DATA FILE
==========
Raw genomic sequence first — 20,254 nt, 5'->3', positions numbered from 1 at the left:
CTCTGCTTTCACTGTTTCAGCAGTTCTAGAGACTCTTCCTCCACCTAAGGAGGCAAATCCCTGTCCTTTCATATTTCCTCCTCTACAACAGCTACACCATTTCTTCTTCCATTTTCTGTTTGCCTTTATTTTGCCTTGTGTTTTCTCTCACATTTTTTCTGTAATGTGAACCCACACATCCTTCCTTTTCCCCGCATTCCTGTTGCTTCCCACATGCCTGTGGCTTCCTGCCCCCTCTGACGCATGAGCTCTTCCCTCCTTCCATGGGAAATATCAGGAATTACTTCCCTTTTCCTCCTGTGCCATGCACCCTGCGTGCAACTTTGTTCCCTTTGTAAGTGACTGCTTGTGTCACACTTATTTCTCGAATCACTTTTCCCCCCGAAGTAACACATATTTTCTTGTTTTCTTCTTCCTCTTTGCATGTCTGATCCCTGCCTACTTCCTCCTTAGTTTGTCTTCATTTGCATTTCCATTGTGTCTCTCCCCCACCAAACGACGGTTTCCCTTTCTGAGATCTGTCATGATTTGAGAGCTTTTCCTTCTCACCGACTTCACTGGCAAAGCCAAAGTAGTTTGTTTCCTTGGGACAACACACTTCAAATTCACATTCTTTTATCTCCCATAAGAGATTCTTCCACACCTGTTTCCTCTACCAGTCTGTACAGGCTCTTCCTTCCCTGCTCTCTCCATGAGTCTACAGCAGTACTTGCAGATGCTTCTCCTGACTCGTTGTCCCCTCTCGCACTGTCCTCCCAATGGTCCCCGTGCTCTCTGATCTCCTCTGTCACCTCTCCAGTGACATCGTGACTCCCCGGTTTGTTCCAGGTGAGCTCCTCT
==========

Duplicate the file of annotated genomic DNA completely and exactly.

Raw genomic sequence first — 20,254 nt, 5'->3', positions numbered from 1 at the left:
CTCTGCTTTCACTGTTTCAGCAGTTCTAGAGACTCTTCCTCCACCTAAGGAGGCAAATCCCTGTCCTTTCATATTTCCTCCTCTACAACAGCTACACCATTTCTTCTTCCATTTTCTGTTTGCCTTTATTTTGCCTTGTGTTTTCTCTCACATTTTTTCTGTAATGTGAACCCACACATCCTTCCTTTTCCCCGCATTCCTGTTGCTTCCCACATGCCTGTGGCTTCCTGCCCCCTCTGACGCATGAGCTCTTCCCTCCTTCCATGGGAAATATCAGGAATTACTTCCCTTTTCCTCCTGTGCCATGCACCCTGCGTGCAACTTTGTTCCCTTTGTAAGTGACTGCTTGTGTCACACTTATTTCTCGAATCACTTTTCCCCCCGAAGTAACACATATTTTCTTGTTTTCTTCTTCCTCTTTGCATGTCTGATCCCTGCCTACTTCCTCCTTAGTTTGTCTTCATTTGCATTTCCATTGTGTCTCTCCCCCACCAAACGACGGTTTCCCTTTCTGAGATCTGTCATGATTTGAGAGCTTTTCCTTCTCACCGACTTCACTGGCAAAGCCAAAGTAGTTTGTTTCCTTGGGACAACACACTTCAAATTCACATTCTTTTATCTCCCATAAGAGATTCTTCCACACCTGTTTCCTCTACCAGTCTGTACAGGCTCTTCCTTCCCTGCTCTCTCCATGAGTCTACAGCAGTACTTGCAGATGCTTCTCCTGACTCGTTGTCCCCTCTCGCACTGTCCTCCCAATGGTCCCCGTGCTCTCTGATCTCCTCTGTCACCTCTCCAGTGACATCGTGACTCCCCGGTTTGTTCCAGGTGAGCTCCTCT